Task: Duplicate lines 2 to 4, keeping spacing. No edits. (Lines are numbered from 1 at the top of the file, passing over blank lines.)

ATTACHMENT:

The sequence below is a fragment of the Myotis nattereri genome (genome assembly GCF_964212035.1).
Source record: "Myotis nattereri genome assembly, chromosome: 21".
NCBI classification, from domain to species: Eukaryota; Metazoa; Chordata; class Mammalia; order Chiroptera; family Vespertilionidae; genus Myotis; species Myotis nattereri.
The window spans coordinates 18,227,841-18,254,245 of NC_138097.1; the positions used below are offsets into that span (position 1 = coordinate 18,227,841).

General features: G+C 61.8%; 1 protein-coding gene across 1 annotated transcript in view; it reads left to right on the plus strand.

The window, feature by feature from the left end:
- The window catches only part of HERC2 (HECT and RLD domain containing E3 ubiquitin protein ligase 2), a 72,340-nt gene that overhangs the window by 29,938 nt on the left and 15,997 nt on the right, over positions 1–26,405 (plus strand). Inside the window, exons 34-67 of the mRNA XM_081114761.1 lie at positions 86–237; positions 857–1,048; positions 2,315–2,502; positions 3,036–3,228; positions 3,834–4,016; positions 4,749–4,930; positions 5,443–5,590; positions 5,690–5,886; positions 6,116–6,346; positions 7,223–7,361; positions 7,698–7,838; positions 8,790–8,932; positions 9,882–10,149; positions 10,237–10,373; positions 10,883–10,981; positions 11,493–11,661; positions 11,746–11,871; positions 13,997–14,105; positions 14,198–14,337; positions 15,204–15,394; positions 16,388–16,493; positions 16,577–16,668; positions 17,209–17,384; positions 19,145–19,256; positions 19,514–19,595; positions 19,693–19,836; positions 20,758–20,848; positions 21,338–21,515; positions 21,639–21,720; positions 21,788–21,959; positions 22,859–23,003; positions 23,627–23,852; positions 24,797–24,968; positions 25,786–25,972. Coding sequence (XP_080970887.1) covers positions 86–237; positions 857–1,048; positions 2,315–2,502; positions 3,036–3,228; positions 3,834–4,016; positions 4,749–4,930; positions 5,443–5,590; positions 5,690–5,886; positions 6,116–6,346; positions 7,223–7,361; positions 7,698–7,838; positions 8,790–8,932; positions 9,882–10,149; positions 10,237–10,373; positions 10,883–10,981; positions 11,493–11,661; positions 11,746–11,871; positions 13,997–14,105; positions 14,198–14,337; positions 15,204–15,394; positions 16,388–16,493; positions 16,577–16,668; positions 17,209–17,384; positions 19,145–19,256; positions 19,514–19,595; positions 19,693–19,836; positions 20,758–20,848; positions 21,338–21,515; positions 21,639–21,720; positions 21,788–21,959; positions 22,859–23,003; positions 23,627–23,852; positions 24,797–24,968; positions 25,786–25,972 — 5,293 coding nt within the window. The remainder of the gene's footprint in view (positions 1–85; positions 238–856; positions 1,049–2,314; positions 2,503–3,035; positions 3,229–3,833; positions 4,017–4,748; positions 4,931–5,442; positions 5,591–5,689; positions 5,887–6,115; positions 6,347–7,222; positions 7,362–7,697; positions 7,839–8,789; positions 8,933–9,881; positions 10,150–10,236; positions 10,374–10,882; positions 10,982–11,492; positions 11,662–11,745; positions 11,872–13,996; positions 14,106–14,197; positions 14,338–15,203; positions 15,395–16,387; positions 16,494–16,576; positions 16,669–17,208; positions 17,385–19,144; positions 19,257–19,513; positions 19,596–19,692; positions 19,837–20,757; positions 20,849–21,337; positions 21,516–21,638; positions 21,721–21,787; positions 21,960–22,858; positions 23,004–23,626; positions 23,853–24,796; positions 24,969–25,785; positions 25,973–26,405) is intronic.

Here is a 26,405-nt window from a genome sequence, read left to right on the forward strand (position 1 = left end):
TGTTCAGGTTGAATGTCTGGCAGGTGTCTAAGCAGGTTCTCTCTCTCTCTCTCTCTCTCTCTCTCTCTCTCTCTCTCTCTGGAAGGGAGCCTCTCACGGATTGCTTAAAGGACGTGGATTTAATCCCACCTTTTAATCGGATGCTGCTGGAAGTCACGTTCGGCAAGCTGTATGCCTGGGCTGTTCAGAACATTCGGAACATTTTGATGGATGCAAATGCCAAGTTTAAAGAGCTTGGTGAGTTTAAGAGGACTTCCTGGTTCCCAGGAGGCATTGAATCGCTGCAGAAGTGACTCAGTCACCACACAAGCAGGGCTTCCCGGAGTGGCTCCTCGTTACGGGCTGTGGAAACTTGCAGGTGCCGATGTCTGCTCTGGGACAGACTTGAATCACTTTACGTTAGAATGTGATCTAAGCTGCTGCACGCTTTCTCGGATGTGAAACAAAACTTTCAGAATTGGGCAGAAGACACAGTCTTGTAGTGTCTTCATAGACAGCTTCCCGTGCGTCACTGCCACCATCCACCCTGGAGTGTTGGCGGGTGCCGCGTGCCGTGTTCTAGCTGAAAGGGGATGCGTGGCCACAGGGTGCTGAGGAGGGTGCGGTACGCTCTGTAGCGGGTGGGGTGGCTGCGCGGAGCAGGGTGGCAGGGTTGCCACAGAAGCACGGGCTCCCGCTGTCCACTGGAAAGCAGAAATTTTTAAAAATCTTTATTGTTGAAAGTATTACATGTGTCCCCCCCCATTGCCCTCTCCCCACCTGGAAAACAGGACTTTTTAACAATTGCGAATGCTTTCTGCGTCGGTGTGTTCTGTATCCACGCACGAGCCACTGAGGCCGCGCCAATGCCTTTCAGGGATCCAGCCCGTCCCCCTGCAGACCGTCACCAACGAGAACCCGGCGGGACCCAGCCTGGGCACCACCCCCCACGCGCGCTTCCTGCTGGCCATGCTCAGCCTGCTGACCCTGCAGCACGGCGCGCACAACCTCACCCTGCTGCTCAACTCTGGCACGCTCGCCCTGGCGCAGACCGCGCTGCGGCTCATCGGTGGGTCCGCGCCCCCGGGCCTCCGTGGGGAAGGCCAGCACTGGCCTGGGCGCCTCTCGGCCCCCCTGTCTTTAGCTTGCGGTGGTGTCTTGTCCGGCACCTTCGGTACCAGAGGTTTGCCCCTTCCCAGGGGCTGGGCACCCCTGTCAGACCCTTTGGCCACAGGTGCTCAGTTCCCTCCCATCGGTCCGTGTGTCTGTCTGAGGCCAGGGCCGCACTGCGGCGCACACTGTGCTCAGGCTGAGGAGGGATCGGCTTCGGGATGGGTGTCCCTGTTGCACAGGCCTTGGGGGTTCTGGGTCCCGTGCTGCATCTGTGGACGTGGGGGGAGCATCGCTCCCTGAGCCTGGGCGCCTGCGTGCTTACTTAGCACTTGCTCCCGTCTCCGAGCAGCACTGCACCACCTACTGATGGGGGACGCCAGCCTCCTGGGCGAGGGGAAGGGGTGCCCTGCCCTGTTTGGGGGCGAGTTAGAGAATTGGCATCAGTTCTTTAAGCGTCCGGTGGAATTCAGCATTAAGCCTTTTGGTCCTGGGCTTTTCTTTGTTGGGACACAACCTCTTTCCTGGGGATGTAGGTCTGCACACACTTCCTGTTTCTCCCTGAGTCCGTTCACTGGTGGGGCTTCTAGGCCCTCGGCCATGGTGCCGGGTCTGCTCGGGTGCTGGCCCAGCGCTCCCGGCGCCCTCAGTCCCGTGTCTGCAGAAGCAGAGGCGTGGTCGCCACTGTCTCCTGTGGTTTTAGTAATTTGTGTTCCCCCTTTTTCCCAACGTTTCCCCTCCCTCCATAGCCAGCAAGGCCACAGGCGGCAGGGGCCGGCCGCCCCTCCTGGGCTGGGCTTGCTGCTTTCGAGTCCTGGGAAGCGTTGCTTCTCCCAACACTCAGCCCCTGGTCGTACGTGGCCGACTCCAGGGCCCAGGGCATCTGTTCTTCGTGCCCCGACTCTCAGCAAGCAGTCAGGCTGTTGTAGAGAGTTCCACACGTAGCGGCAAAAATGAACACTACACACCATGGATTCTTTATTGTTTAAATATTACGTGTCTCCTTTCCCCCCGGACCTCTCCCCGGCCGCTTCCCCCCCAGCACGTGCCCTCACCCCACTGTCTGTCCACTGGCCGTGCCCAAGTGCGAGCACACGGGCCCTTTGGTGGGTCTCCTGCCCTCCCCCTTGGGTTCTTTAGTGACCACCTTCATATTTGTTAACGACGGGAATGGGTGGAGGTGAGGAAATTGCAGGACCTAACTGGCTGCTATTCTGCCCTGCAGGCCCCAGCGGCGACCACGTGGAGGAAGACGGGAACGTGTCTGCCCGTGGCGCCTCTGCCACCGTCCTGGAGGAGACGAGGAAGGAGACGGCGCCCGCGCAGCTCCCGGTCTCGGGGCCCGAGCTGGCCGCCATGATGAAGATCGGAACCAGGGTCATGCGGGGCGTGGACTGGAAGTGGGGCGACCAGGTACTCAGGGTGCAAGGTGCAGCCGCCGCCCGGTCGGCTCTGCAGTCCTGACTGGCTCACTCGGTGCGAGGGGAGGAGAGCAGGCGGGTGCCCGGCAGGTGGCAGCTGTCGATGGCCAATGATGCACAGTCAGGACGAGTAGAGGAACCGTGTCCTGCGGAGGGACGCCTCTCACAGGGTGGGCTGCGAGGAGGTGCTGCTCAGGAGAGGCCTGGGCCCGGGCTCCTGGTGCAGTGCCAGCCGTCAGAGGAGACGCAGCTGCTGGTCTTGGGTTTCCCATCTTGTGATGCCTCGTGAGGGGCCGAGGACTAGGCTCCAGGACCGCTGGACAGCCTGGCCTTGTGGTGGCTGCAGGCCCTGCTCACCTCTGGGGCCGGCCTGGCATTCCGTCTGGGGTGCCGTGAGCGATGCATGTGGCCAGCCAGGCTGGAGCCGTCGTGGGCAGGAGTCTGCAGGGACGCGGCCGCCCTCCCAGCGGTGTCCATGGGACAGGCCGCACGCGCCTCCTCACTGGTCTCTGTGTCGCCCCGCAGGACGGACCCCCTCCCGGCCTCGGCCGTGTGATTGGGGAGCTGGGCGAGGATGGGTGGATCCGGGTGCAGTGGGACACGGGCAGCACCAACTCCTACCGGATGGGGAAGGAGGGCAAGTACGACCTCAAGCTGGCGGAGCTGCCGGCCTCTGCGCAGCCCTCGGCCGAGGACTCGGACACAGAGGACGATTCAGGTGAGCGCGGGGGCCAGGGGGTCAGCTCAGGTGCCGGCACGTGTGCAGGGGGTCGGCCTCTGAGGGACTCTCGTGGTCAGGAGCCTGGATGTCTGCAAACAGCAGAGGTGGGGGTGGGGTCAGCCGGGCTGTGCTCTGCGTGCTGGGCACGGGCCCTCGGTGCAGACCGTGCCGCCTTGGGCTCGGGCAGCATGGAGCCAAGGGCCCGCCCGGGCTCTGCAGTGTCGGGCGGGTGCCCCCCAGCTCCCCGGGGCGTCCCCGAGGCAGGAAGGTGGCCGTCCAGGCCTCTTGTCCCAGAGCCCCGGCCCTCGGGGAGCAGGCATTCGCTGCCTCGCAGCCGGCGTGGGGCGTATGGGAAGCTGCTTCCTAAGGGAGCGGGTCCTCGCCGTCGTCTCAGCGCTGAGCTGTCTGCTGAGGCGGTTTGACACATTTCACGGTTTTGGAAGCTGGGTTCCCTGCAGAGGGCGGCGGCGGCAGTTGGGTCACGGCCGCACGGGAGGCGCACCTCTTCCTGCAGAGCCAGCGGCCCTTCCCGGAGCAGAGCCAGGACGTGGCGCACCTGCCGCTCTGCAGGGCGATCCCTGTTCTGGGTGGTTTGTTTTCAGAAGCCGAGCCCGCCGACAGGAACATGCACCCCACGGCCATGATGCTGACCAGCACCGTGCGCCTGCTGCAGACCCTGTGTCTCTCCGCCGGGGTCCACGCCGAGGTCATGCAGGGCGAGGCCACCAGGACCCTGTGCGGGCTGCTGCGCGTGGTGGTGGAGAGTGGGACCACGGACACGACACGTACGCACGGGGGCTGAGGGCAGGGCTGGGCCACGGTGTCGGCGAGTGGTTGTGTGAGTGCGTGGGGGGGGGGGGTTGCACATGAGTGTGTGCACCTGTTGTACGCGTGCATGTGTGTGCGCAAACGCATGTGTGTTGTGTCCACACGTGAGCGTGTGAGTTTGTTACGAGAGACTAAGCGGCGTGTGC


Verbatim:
Source record: "Myotis nattereri genome assembly, chromosome: 21".
NCBI classification, from domain to species: Eukaryota; Metazoa; Chordata; class Mammalia; order Chiroptera; family Vespertilionidae; genus Myotis; species Myotis nattereri.
The window spans coordinates 18,227,841-18,254,245 of NC_138097.1; the positions used below are offsets into that span (position 1 = coordinate 18,227,841).